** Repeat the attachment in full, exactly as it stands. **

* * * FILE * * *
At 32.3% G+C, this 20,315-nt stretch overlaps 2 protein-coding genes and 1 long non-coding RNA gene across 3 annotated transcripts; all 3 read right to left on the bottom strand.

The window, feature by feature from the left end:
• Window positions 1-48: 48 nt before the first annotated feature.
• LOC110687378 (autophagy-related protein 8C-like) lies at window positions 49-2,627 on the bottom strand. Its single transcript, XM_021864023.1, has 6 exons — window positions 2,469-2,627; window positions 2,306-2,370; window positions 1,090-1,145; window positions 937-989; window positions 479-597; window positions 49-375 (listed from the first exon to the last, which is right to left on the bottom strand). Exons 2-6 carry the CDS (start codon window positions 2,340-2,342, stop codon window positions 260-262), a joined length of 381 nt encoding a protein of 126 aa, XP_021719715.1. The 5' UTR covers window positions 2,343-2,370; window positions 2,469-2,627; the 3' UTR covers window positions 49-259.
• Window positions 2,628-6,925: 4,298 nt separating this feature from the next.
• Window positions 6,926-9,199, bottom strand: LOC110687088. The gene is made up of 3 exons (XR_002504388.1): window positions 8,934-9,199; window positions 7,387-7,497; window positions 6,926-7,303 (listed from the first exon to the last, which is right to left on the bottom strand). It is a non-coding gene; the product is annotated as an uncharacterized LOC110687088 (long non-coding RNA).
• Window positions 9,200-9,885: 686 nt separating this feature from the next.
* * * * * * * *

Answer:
At 32.3% G+C, this 20,315-nt stretch overlaps 2 protein-coding genes and 1 long non-coding RNA gene across 3 annotated transcripts; all 3 read right to left on the bottom strand.

The window, feature by feature from the left end:
• Window positions 1-48: 48 nt before the first annotated feature.
• LOC110687378 (autophagy-related protein 8C-like) lies at window positions 49-2,627 on the bottom strand. Its single transcript, XM_021864023.1, has 6 exons — window positions 2,469-2,627; window positions 2,306-2,370; window positions 1,090-1,145; window positions 937-989; window positions 479-597; window positions 49-375 (listed from the first exon to the last, which is right to left on the bottom strand). Exons 2-6 carry the CDS (start codon window positions 2,340-2,342, stop codon window positions 260-262), a joined length of 381 nt encoding a protein of 126 aa, XP_021719715.1. The 5' UTR covers window positions 2,343-2,370; window positions 2,469-2,627; the 3' UTR covers window positions 49-259.
• Window positions 2,628-6,925: 4,298 nt separating this feature from the next.
• Window positions 6,926-9,199, bottom strand: LOC110687088. The gene is made up of 3 exons (XR_002504388.1): window positions 8,934-9,199; window positions 7,387-7,497; window positions 6,926-7,303 (listed from the first exon to the last, which is right to left on the bottom strand). It is a non-coding gene; the product is annotated as an uncharacterized LOC110687088 (long non-coding RNA).
• Window positions 9,200-9,885: 686 nt separating this feature from the next.